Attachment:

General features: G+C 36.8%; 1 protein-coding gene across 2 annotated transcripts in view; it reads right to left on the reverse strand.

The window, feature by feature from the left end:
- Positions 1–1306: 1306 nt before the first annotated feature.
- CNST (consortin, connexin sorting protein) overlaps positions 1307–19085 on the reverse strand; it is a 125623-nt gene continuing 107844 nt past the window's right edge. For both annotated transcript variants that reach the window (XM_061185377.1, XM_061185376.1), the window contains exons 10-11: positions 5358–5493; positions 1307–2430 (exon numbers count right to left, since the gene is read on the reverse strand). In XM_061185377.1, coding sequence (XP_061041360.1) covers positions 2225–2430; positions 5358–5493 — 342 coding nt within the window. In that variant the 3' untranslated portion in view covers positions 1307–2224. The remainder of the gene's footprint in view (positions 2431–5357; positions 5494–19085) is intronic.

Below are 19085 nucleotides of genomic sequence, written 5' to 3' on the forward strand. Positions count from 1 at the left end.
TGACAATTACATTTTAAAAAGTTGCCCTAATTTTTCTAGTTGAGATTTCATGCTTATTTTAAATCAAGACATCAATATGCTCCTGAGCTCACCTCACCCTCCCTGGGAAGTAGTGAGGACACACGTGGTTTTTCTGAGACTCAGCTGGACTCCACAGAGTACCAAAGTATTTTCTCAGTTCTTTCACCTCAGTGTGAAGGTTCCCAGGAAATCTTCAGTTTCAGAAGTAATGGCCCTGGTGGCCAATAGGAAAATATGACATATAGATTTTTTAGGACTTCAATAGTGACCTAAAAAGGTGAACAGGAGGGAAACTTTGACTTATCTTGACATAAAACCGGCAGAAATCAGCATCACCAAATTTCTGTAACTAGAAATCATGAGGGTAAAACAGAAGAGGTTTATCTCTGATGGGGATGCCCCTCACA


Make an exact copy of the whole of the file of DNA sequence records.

General features: G+C 36.8%; 1 protein-coding gene across 2 annotated transcripts in view; it reads right to left on the reverse strand.

The window, feature by feature from the left end:
- Positions 1–1306: 1306 nt before the first annotated feature.
- CNST (consortin, connexin sorting protein) overlaps positions 1307–19085 on the reverse strand; it is a 125623-nt gene continuing 107844 nt past the window's right edge. For both annotated transcript variants that reach the window (XM_061185377.1, XM_061185376.1), the window contains exons 10-11: positions 5358–5493; positions 1307–2430 (exon numbers count right to left, since the gene is read on the reverse strand). In XM_061185377.1, coding sequence (XP_061041360.1) covers positions 2225–2430; positions 5358–5493 — 342 coding nt within the window. In that variant the 3' untranslated portion in view covers positions 1307–2224. The remainder of the gene's footprint in view (positions 2431–5357; positions 5494–19085) is intronic.

Below are 19085 nucleotides of genomic sequence, written 5' to 3' on the forward strand. Positions count from 1 at the left end.
TGACAATTACATTTTAAAAAGTTGCCCTAATTTTTCTAGTTGAGATTTCATGCTTATTTTAAATCAAGACATCAATATGCTCCTGAGCTCACCTCACCCTCCCTGGGAAGTAGTGAGGACACACGTGGTTTTTCTGAGACTCAGCTGGACTCCACAGAGTACCAAAGTATTTTCTCAGTTCTTTCACCTCAGTGTGAAGGTTCCCAGGAAATCTTCAGTTTCAGAAGTAATGGCCCTGGTGGCCAATAGGAAAATATGACATATAGATTTTTTAGGACTTCAATAGTGACCTAAAAAGGTGAACAGGAGGGAAACTTTGACTTATCTTGACATAAAACCGGCAGAAATCAGCATCACCAAATTTCTGTAACTAGAAATCATGAGGGTAAAACAGAAGAGGTTTATCTCTGATGGGGATGCCCCTCACA